It’s taken me almost three days to recover from a visit of the Inner Critic — a voice that wants to tell us how we should think, feel, act, look, etc. Sometimes it is heard as a quiet inner voice, and sometimes it comes across loud and demanding. In this instance, it terrified me in its meanness as it scared me into believing that I was incompetent and a fraud.
For me it’s an old voice. It came into being during my childhood years when key adults imprinted my psyche with their views of my unworthiness: some old-country notions of dilligence and subservience. Over time, through therapy and gradual awakening of my True Self, this voice has lost some of its strength. Only occasionally does it roar back with an overwhelming stench of disempowerment.
It’s been a while since I’ve felt its heave hand on my psyche. It was after a conference at which I presented a workshop and acted as co-chair. At the end of the day someone made a critical comment—which, by itself was quite harmless—which landed like a steel hammer in the middle of my chest. All of a sudden, I assumed responsibility for the entire day’s success, for all the speakers and facilitators, for the caterer, the book display, the light and heat, and the missing egg salad sandwich. It was all my doing … and I had done it poorly! I’d let everyone down. What would my coworkers think of me now? Afterwards, each time someone asked “how was the conference,” I’d cringe and mumble something about not being sure. I was pretty much convinced that I was an imposter, that I had overstepped my competence, and that I’d better hide under a big rock for a long time.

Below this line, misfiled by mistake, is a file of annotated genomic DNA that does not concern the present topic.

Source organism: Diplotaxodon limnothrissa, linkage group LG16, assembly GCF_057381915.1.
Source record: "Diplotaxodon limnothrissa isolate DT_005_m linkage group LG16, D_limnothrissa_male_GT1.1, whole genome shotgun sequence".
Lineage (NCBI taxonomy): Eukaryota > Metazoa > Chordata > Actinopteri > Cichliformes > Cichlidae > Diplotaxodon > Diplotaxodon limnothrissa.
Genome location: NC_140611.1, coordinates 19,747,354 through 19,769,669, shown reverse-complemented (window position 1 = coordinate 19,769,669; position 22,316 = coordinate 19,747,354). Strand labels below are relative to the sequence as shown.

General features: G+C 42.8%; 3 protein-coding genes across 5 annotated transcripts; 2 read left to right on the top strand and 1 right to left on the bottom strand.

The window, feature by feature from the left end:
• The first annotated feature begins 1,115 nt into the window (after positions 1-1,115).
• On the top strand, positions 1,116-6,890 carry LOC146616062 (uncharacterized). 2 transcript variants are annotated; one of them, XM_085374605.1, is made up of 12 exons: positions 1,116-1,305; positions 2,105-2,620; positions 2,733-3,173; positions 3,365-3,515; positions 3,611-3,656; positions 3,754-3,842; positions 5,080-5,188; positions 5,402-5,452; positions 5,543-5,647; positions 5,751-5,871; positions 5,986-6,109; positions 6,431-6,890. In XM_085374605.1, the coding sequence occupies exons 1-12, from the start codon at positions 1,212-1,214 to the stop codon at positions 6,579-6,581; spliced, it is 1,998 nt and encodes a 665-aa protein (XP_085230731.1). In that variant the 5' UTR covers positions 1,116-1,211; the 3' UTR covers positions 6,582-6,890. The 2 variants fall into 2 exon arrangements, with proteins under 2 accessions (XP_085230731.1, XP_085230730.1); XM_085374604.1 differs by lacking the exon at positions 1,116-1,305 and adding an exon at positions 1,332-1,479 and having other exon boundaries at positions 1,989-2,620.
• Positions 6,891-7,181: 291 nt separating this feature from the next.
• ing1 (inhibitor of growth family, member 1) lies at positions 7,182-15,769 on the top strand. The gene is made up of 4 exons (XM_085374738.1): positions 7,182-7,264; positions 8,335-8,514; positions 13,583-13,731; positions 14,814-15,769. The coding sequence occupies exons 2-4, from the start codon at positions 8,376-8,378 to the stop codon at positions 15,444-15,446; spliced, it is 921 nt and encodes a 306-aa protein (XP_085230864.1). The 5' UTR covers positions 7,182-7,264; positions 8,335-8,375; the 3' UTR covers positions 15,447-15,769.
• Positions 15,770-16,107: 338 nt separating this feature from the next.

Fortunately I had work at hospice to bring me back into the real world. At first I hesitated about returning (being the incompetent one I was being told), then I remembered about “practicing against the grain,” about facing fear head-on. I went on the floor and opened myself to what needed to be done. I left my bruised ego in the locker and opened my heart to the suffering of others. Five hours went by without a thought of incompetence as I spent time with people near death and degrees of shock, disbelief, and sadness. By offering quiet presence, listening ears, embracing arms, and pots of tea my attention was diverted from my small woes to the larger issues before me.
I’m reminded that the critical voice is just that: a voice. One among many that help us navigate the course of life. It’s data base tends to be biased and outdated, since it comes from core beliefs that were established by a young child. What amazes me is that I still listen to it (at some times more than others). Once more I’m invited to be vigilant and present.
For more on the psychology of the Inner Critic, click here for an article by Hal and Sidra Stone.